Aid for Flood Victims Arrives in Hard-Hit Pakistani Province
KARACHI, Pakistan — Two more U.S. military planes loaded with tons of aid for Pakistanis affected by flooding from deadly monsoon rains landed Sunday in southern Sindh province, one of the worst-affected regions in the impoverished country.
Saif Ullah, spokesman for the country’s Civil Aviation Authority, said each plane was loaded with about 35 tons of relief aid that would be distributed in the province by the World Food Program. Ullah, a spokesperson for the Civil Aviation Authority of Pakistan said that each plane was loaded with about 35 tons of relief aid. The U.S. operation began Thursday and will continue to Sept. 16.
Pakistan has suffered under extremely heavy monsoon rains that started early this year — in mid-June. Numerous experts and officials blame climate change for the torrential rains and subsequent floodwaters. U.N. Secretary-General Antonio Guterres last week called on the world to stop “sleepwalking” through the dangerous environmental crisis. He repeatedly called on the international community not to stop sending massive aid to Pakistan.
Ullah stated Sunday that another two flights carrying relief items from the United Arab Emirates had landed in Karachi. U.N. agencies have already sent several planeloads of assistance to various countries, with authorities stating that the UAE was one of those most generous.
Since mid-June, nearly 1,400 people were killed and 13,000 others injured. Millions of people are now homeless due to the flooding. It also destroyed communications and road infrastructure.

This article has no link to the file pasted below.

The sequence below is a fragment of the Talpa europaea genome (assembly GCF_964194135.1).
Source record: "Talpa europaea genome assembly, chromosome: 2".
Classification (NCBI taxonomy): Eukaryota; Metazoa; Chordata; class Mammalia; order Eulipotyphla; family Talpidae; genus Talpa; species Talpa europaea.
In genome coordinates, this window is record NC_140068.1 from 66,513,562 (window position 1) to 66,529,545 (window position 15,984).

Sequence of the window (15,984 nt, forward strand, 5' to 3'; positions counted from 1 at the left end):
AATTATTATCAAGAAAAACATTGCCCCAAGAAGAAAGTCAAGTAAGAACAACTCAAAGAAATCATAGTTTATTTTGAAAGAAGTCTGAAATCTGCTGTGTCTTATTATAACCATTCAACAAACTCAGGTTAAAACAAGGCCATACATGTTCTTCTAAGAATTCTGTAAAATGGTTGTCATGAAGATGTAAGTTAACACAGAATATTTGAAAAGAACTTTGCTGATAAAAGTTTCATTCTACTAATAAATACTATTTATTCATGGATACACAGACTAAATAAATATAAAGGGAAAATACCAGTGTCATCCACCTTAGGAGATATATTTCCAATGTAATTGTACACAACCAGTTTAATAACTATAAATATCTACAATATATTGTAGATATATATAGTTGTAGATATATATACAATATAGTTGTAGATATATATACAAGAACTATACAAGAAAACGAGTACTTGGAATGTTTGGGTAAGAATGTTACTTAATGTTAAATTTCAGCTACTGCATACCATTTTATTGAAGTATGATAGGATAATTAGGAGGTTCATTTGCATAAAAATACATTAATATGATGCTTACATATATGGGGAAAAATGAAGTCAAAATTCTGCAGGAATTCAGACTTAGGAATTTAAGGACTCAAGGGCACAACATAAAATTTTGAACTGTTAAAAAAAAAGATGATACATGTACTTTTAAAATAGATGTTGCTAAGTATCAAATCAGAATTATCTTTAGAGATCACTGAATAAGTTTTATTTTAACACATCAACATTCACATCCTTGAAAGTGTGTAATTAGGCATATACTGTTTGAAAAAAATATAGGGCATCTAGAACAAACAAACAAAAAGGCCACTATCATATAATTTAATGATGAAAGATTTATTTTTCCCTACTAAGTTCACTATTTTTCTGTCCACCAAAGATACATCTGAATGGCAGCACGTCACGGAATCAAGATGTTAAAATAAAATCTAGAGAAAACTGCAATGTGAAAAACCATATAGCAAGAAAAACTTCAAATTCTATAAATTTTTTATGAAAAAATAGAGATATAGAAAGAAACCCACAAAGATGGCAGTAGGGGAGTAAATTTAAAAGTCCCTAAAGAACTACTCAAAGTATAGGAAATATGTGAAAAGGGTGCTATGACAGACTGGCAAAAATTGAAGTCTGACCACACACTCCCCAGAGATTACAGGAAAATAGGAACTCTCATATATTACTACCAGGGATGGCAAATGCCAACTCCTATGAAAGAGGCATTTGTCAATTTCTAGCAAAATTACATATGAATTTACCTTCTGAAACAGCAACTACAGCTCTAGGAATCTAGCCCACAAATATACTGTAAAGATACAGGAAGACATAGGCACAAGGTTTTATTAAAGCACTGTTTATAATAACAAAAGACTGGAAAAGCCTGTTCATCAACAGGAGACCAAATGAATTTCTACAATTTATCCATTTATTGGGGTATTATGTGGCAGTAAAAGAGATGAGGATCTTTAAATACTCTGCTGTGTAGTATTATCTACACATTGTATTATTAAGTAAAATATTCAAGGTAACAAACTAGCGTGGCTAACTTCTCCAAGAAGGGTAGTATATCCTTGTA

The worst-hit Sindh Province saw 621 deaths, with 270 children among them, and 8400 were left hurt.
Floodwaters could have submerged miles of vegetable fields, sugarcane and cotton crops, as well as banana orchards. People were forced to shelter in their homes in the form of tents and houses made from brick or mud, as thousands fled their homes.
Officials have released the most recent report that shows floodwaters in Sindh caused unprecedented flooding, which destroyed over 1.5 million homes, 63 bridges and 2,688km of roads. Nearly half a billion animals were also affected by the flood water. This left more than 30 million people homeless.
Pakistan’s military chief Gen. Qamar Jawed Bajwa toured the badly affected district of Dadu in Sindh and its surroundings on Saturday. Dadu might be subject to more flooding due to the Indus River rising.
“People will continue to suffer if we don’t have a drainage system and dams,” Bajwa told reporters.
According to him, dam construction would reduce global warming by producing electricity and curbing pollution. He also stated that engineers from the army were asked to do an initial study.
Bajwa stressed the importance of working with alternative sources of energy and called on oil and coal to be reduced gradually.
Heavy rains and flooding in Pakistan have brought a fresh level of pain to the cash-strapped nation. They also highlighted the unintended effects of climate change upon poor populations.
Experts say Pakistan is responsible for only 0.4% of the world’s historic emissions that are blamed for climate change. For 21.5% of the global emissions, China is at 16.5% while the U.S. accounts for 15.5%. The European Union contributes 15%.
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